Madison-based musician Spencer Bible (Tippy, Christian Dior) hosts the annual Bluelight festival on a plot of family land about 40 miles west of Madison in Highland, Wisconsin. It reflects the eclectic mix of local and out-of-town bands that tend to show up in the shows Bible books in Madison, heavy on punk and weird electronic stuff but by no means restricted to those genres. Highlights this year include the shadowy electronic pop of Madison band Mori Mente, furious Dubuque noise-jazz duo Sex Funeral, adventurous Milwaukee hip-hop producer Randal Bravery, cosmic Madison drone outfit Midwaste, and L.A. ambient artist Kevin Greenspon. It’s a lineup of about 30 bands over two days, and it should offer an unusual cross section of good local acts and the eccentric friends they’ve made on the road. Bible will be posting address details on the event’s Facebook page. —Scott Gordon
In an anomalous year of feature film showcases at Rooftop Cinema, Tennessee-based avant-gardist Leslie Thornton’s work is deservedly being billed as the central shorts program. Each of Thornton’s three ’80s Peggy And Fred films (which act as an open-ended serial) fit unassumingly into this summer’s Rooftop theme of “dystopian futures” with dizzying, grainy black-and-white visuals shot on 16mm. Escalating elements of fanciful dialogue and rambling songs and the utilization of found footage superimposed with live action combine to recall a post-apocalyptic America that seems to creep closer by the day. Modern political and ecological havoc aside, Thornton’s initial short, cheekily titled Peggy And Fred In Hell: A Prologue (1985), tackles the idea of escapism through the two titular children who are raised by the eternal presence of television and perform to an imaginary audience as a primary means of communication. The second and lengthiest part, Peggy And Fred And Pete (1988), sees the two protagonists joining a penguin named Pete amid the literal and metaphorical ashes of a once-bustling suburban landscape. To counter paralyzing feelings of isolation and desolation, the three create a more fertile but untamed fantasy world using strangely familiar cultural artifacts. After diving deep into these unknown interior worlds in scenarios that conjure Terry Gilliam’s Tideland (2005), Peggy and Fred make a stop In Kansas (1989) for the program’s finale. Directly influenced by The Wizard Of Oz (1939), In Kansas follows the children as they endure a ravaging tornado and then scavenge for food. Through the young actors’ improvisations, Thornton poetically explores notions of truth, unnervingly drawing no boundaries between established sciences and science fiction and the time-specific origins of various technologies. Considering the latter, Peggy And Fred may actually serve as a more sobering companion to the lessons and ironies in Mr. Burns: A Post-Electric Play (2012), which had a run at the Overture Center last year. —Grant Phipps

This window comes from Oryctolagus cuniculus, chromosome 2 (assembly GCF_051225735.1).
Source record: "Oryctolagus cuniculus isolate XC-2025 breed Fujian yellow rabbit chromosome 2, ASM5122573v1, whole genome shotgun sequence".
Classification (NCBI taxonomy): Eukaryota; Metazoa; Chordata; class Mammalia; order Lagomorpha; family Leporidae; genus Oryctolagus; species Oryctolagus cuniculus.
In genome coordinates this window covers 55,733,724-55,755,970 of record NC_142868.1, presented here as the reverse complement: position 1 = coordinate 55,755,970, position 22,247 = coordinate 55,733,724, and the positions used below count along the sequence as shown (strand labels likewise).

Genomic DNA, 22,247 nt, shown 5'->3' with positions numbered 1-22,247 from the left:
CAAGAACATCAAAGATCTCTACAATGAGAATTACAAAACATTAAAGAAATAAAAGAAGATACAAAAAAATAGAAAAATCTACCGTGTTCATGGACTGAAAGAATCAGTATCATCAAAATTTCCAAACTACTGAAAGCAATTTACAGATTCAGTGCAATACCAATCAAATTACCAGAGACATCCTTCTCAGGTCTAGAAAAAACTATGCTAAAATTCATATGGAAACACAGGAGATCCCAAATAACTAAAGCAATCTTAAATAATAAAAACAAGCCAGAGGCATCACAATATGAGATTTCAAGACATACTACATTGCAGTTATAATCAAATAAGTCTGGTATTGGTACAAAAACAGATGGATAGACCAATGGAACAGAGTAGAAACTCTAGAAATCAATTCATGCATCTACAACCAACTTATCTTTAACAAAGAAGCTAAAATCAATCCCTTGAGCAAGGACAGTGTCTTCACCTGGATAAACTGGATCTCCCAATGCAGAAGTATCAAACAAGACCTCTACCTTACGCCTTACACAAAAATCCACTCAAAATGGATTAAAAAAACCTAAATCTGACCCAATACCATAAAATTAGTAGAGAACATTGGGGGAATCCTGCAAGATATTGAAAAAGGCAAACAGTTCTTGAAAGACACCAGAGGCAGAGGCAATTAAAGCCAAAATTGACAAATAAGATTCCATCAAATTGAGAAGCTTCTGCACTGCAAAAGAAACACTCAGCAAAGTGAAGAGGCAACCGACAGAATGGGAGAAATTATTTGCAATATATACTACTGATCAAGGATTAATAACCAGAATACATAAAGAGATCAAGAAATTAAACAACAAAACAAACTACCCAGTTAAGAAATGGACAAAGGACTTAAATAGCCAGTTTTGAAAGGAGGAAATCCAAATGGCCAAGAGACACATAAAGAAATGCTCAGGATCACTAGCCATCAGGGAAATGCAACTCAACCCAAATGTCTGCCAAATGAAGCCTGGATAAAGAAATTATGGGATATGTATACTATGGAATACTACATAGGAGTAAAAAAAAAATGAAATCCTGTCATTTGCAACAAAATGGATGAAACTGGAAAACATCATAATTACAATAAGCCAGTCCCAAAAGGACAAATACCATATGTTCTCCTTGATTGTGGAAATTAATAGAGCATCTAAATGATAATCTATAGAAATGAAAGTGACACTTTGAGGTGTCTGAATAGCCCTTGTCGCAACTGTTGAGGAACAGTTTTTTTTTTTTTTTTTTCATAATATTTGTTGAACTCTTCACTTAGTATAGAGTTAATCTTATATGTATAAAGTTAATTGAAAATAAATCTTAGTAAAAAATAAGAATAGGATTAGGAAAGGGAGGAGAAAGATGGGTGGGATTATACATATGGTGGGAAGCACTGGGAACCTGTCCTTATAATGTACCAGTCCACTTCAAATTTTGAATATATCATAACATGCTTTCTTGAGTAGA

SUNDAY JUNE 18
Saxophonist David Murray emerged from the NYC free-jazz loft scene in the mid-1970s, standing out from the crowd with his knowledge of pre-Coltrane jazz traditions while still holding his own with his free-blowing contemporaries. While his playing is deeply influenced by older musicians such as Coleman Hawkins, he’s never been anything close to a traditionalist; Murray has worked with artists as diverse as Pharaoh Sanders, Saul Williams, Jack DeJohnette, Macy Gray and the Grateful Dead (his version of “Dark Star” is pretty amazing). Massively prolific throughout the 1980s and 1990s, Murray’s solo work leans towards lively large ensemble compositions that provide plenty of room for group improvisation and Murray’s own kaleidoscopic soloing. The 1987 version of his composition “Morning Song” (below) illustrates his ability to create music steeped in jazz history that’s still avant-garde. At Cafe Coda Murray will be performing with his longtime collaborator Kahil El’Zabar, a Chicago-based percussionist and AACM member whose group Ritual Trio has worked with Archie Shepp, Pharoah Sanders and members of the Art Ensemble of Chicago. —Ian Adcock
TUESDAY JUNE 20